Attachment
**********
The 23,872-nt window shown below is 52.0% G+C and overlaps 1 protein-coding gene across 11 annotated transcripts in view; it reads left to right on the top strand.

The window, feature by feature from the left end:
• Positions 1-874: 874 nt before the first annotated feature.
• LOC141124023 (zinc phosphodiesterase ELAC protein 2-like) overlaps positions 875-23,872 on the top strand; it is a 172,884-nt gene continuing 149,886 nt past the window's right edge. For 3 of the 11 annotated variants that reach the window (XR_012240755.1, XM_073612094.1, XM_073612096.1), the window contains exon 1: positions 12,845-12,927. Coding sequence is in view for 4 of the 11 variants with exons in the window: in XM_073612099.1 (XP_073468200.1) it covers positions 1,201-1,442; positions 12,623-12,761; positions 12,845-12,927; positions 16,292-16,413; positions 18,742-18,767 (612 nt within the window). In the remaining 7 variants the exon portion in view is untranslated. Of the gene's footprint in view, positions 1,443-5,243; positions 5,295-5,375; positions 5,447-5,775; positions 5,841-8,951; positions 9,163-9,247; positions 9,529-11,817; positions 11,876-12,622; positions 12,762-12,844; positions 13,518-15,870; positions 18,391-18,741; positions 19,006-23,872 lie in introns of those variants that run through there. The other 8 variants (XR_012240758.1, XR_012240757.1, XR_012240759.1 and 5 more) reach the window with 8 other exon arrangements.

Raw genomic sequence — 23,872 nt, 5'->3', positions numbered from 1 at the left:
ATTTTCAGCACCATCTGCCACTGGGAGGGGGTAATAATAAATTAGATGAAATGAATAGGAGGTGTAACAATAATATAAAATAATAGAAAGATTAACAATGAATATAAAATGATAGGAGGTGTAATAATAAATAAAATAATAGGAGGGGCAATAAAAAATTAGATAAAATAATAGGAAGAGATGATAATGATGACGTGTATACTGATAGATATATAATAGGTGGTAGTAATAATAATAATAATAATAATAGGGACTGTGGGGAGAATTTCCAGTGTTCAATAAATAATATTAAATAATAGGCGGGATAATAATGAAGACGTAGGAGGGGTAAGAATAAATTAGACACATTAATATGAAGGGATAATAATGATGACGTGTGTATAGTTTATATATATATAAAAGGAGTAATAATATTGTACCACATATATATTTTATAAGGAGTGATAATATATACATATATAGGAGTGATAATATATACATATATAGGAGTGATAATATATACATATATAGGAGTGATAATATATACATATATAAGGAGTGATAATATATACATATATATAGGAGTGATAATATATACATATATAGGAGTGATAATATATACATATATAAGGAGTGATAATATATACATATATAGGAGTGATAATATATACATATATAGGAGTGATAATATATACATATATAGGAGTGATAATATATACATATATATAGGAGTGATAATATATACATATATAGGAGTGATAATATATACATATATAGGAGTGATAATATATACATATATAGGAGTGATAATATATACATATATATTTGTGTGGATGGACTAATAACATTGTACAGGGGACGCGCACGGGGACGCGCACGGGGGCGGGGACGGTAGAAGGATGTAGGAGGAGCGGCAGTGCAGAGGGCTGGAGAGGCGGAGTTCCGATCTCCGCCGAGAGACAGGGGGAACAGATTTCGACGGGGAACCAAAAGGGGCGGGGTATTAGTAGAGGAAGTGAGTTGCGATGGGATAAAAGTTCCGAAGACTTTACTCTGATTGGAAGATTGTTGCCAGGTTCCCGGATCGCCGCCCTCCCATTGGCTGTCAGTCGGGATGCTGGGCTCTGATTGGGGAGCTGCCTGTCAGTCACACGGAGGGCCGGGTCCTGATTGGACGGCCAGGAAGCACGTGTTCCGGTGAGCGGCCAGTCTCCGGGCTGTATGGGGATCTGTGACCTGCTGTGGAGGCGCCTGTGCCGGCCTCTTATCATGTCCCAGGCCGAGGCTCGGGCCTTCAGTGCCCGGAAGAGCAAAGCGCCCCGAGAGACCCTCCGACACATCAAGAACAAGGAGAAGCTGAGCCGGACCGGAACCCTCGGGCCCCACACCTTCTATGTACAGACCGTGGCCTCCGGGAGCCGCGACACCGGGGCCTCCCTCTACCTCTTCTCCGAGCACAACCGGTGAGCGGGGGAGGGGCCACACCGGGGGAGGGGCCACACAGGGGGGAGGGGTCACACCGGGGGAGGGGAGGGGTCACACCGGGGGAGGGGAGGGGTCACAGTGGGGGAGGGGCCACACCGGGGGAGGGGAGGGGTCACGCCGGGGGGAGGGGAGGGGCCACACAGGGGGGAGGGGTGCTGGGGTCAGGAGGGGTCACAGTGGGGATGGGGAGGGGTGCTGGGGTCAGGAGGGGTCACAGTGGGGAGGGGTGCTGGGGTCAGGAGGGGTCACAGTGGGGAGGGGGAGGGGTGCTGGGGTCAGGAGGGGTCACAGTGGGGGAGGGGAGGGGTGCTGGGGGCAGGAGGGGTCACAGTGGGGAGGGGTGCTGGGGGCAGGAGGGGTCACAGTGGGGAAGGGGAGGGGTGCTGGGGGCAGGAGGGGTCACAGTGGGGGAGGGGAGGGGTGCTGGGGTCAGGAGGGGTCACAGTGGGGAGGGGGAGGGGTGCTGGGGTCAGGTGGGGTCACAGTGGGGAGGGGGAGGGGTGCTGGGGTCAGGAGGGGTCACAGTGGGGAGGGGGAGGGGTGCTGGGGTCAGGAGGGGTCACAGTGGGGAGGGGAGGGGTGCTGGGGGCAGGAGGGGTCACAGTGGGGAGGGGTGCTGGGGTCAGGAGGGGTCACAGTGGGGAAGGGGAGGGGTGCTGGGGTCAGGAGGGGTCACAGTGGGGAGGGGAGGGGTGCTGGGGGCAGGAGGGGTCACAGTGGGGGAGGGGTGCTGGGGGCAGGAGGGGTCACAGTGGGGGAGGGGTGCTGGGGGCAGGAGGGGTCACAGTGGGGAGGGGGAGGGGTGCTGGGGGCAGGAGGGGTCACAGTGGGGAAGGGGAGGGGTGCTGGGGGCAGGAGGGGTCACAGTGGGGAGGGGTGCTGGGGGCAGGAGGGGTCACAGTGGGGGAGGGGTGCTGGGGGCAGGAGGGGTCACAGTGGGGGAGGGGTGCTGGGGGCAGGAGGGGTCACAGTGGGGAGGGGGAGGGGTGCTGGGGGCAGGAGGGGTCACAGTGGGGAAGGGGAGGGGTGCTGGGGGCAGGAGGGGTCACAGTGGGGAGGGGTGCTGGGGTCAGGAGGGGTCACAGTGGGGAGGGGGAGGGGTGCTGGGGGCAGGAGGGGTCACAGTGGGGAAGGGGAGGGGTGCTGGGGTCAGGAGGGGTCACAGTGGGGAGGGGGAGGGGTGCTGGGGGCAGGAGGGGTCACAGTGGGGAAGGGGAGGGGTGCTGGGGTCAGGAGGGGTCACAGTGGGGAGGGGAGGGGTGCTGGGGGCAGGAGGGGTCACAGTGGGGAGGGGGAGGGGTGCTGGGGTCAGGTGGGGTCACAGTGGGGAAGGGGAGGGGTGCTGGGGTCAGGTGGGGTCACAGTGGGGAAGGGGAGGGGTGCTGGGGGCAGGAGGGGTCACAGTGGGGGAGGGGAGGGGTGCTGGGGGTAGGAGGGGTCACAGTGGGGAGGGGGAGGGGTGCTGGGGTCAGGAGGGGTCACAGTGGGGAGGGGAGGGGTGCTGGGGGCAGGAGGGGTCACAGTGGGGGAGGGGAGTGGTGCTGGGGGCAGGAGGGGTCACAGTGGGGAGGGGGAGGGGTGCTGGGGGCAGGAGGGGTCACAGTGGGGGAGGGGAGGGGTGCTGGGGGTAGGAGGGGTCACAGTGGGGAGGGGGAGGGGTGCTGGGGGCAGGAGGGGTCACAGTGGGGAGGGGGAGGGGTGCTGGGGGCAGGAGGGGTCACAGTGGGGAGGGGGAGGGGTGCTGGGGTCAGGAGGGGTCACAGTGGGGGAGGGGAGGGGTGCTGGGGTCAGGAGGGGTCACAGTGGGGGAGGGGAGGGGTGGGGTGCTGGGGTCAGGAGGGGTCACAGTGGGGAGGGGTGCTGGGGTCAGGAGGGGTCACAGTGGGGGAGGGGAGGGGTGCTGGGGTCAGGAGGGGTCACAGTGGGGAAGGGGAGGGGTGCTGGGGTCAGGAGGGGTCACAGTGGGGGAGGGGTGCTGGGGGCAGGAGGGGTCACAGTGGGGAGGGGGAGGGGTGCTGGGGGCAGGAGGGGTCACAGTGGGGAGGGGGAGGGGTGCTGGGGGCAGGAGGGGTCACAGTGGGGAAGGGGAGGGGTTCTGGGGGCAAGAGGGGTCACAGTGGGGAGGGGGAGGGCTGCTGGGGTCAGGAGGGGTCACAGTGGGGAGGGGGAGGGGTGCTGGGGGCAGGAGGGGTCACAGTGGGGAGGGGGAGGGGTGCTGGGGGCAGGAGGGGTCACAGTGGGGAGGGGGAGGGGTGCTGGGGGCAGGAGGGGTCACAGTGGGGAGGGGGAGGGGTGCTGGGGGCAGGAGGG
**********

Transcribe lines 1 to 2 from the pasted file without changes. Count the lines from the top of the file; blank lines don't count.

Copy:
The 23,872-nt window shown below is 52.0% G+C and overlaps 1 protein-coding gene across 11 annotated transcripts in view; it reads left to right on the top strand.

The window, feature by feature from the left end: